Three out of four homeowners born before 1961 are confident they will have a financially comfortable retirement according to the Freddie Mac 55+ Survey, a comprehensive survey of the housing perceptions and preferences of Americans over the age of 55.
The first Freddie Mac 55+ Survey also found that the majority of homeowners in this age group were very satisfied with their homes, their communities and their quality of life. Consistent majorities also said homeownership makes financial sense at almost every stage of adult life, whether or not a person is married or has children.
“The overwhelming message of the Freddie Mac 55+ Survey is that homeownership works. The American Dream delivered greater financial stability and satisfaction to the homeowners who lived through every recession since the 1970s, including the housing crisis of 2008,” says Dave Lowman, executive vice president of Single-Family Business at Freddie Mac.
In addition, while many over the age of 55 would prefer to age in their current home, nearly 40 percent said they would prefer to move at least one more time, and 70 percent of those said they are likely to purchase their next home. According to Lowman, this will create significant opportunities and challenges for the industry for years to come.
“The decisions the nation’s Baby Boomers and other older homeowners make will have an enormous impact on the demand for housing and new mortgage credit for the foreseeable future,” Lowman says. “Whether they buy new homes or decide to refinance and renovate their current ones, the size of this generation and the fact that they hold close to two-thirds, approximately $8 trillion, of the nation’s home equity makes it very important that we watch what they do.”
Overall, 76 percent of homeowners over the age of 55 are confident they will have a financially comfortable retirement, according to the Freddie Mac 55+ Survey. Majorities in every demographic group surveyed share this confidence to varying degrees: African-Americans (77 percent), Hispanics (64 percent), Asians (80 percent), homeowners who are currently working (74 percent), as well as homeowners earning less than $30,000 (55 percent).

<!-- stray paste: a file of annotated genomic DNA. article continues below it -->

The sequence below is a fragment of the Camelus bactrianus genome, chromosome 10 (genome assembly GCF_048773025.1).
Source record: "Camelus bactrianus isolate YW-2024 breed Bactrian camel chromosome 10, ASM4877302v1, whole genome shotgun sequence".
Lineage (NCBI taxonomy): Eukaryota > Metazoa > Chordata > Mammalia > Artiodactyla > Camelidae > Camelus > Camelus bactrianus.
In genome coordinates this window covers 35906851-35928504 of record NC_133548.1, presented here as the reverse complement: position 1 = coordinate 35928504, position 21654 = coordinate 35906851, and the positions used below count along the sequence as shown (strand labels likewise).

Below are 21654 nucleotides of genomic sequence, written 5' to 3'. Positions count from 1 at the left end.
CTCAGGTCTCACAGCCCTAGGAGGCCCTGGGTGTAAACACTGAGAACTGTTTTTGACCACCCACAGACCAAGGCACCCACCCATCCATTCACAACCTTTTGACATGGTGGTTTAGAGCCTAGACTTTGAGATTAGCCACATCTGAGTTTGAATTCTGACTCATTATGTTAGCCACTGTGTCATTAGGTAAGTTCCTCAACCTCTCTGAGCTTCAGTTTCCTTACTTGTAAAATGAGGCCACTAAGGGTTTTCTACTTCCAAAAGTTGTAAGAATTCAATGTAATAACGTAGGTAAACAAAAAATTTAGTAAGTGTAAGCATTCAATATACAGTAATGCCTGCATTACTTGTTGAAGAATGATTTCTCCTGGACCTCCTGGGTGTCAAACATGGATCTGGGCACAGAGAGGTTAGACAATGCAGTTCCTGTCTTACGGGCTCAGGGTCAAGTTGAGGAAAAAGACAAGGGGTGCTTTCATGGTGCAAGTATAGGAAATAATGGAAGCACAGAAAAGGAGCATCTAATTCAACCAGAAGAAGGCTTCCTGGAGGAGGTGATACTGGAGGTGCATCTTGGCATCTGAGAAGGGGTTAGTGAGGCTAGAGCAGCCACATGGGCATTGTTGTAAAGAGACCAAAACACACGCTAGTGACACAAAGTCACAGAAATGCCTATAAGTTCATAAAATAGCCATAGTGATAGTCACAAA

The Freddie Mac 55+ Survey also shows consistently strong links between homeownership and a person’s satisfaction with their home, community and financial situations. Specifically, 59 percent of homeowners are “very satisfied” with their communities, 64 percent with their current home, and 54 percent with their quality of life.
A majority also believe homeownership makes financial sense for most Americans. Specifically, 96 percent feel homeownership makes financial sense for people who are either married with children or between 35-49 years of age. Smaller majorities said homeownership makes sense for people over 55 (87 percent), married couples without children (85 percent), single people with children (79 percent), and single people without children (53 percent).
In terms of helping others become homeowners, nearly 25 percent of the respondents say they have already helped someone financially with a down payment.
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The Freddie Mac 55+ Survey also identified a number of other opportunities and challenges for the housing industry that will stem from the decisions Baby Boomers and other older homeowners make over the next few years.
For example, 63 percent of the 55+ homeowners surveyed say they prefer to age in place if they had complete control over it. However, nearly 40 percent indicate they would prefer to move at least one more time. This suggests nearly 27 million homeowners over age 55 may move again. When asked when they expect to move next, 13 percent think they will move within four years.
- Of those homeowners who would consider moving, 12 percent believe their next home will be more expensive than their current one, while 37 percent believe it will be in the same price range, and half believe it will be less expensive. At the same time, 23 percent of homeowners say they would have to make major renovations in order to age in place.
- 55+ers cite cost and convenience as the top factors influencing whether to move and where to live: affordability of living in a particular community (46 percent); having the amenities needed to live there for many years after I retire (44 percent); less maintenance (41 percent); having a place where I was no longer responsible for caring for the property (e.g. yard work, snow removal) (30 percent); proximity to other family members (31 percent); being in a walkable community (28 percent); having abundant services for adults my age (25 percent); access to public transportation (17 percent); warmer climate (19 percent); having a place that is smaller than my current home (e.g. downsizing) (19 percent).
For more information, visit www.freddiemac.com.